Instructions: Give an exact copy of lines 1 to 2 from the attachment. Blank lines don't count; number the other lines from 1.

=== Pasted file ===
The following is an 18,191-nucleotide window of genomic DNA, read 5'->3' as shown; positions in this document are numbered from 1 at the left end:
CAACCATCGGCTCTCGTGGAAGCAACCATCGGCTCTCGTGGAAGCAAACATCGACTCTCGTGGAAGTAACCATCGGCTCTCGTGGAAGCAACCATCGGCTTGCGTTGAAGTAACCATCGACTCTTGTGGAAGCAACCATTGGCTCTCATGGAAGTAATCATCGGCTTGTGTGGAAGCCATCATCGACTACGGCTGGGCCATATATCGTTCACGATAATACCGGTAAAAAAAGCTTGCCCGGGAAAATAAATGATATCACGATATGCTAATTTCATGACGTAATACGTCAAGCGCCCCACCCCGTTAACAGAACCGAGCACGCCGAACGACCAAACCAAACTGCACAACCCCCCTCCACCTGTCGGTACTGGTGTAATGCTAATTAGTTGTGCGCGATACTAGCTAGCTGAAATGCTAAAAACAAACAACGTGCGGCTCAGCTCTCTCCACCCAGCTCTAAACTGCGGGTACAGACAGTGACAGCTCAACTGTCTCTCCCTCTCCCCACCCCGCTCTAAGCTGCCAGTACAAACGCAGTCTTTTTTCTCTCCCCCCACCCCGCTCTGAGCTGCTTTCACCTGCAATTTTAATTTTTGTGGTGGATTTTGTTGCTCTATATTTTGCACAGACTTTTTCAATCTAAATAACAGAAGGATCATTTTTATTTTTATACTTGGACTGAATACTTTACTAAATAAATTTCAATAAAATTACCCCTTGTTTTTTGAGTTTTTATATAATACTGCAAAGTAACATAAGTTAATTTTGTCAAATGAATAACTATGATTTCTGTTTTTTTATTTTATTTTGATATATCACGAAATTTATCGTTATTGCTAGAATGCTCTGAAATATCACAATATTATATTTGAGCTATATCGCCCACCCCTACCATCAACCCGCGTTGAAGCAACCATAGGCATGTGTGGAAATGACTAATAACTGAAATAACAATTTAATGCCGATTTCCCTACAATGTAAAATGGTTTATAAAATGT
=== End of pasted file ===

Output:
The following is an 18,191-nucleotide window of genomic DNA, read 5'->3' as shown; positions in this document are numbered from 1 at the left end:
CAACCATCGGCTCTCGTGGAAGCAACCATCGGCTCTCGTGGAAGCAAACATCGACTCTCGTGGAAGTAACCATCGGCTCTCGTGGAAGCAACCATCGGCTTGCGTTGAAGTAACCATCGACTCTTGTGGAAGCAACCATTGGCTCTCATGGAAGTAATCATCGGCTTGTGTGGAAGCCATCATCGACTACGGCTGGGCCATATATCGTTCACGATAATACCGGTAAAAAAAGCTTGCCCGGGAAAATAAATGATATCACGATATGCTAATTTCATGACGTAATACGTCAAGCGCCCCACCCCGTTAACAGAACCGAGCACGCCGAACGACCAAACCAAACTGCACAACCCCCCTCCACCTGTCGGTACTGGTGTAATGCTAATTAGTTGTGCGCGATACTAGCTAGCTGAAATGCTAAAAACAAACAACGTGCGGCTCAGCTCTCTCCACCCAGCTCTAAACTGCGGGTACAGACAGTGACAGCTCAACTGTCTCTCCCTCTCCCCACCCCGCTCTAAGCTGCCAGTACAAACGCAGTCTTTTTTCTCTCCCCCCACCCCGCTCTGAGCTGCTTTCACCTGCAATTTTAATTTTTGTGGTGGATTTTGTTGCTCTATATTTTGCACAGACTTTTTCAATCTAAATAACAGAAGGATCATTTTTATTTTTATACTTGGACTGAATACTTTACTAAATAAATTTCAATAAAATTACCCCTTGTTTTTTGAGTTTTTATATAATACTGCAAAGTAACATAAGTTAATTTTGTCAAATGAATAACTATGATTTCTGTTTTTTTATTTTATTTTGATATATCACGAAATTTATCGTTATTGCTAGAATGCTCTGAAATATCACAATATTATATTTGAGCTATATCGCCCACCCCTACCATCAACCCGCGTTGAAGCAACCATAGGCATGTGTGGAAATGACTAATAACTGAAATAACAATTTAATGCCGATTTCCCTACAATGTAAAATGGTTTATAAAATGT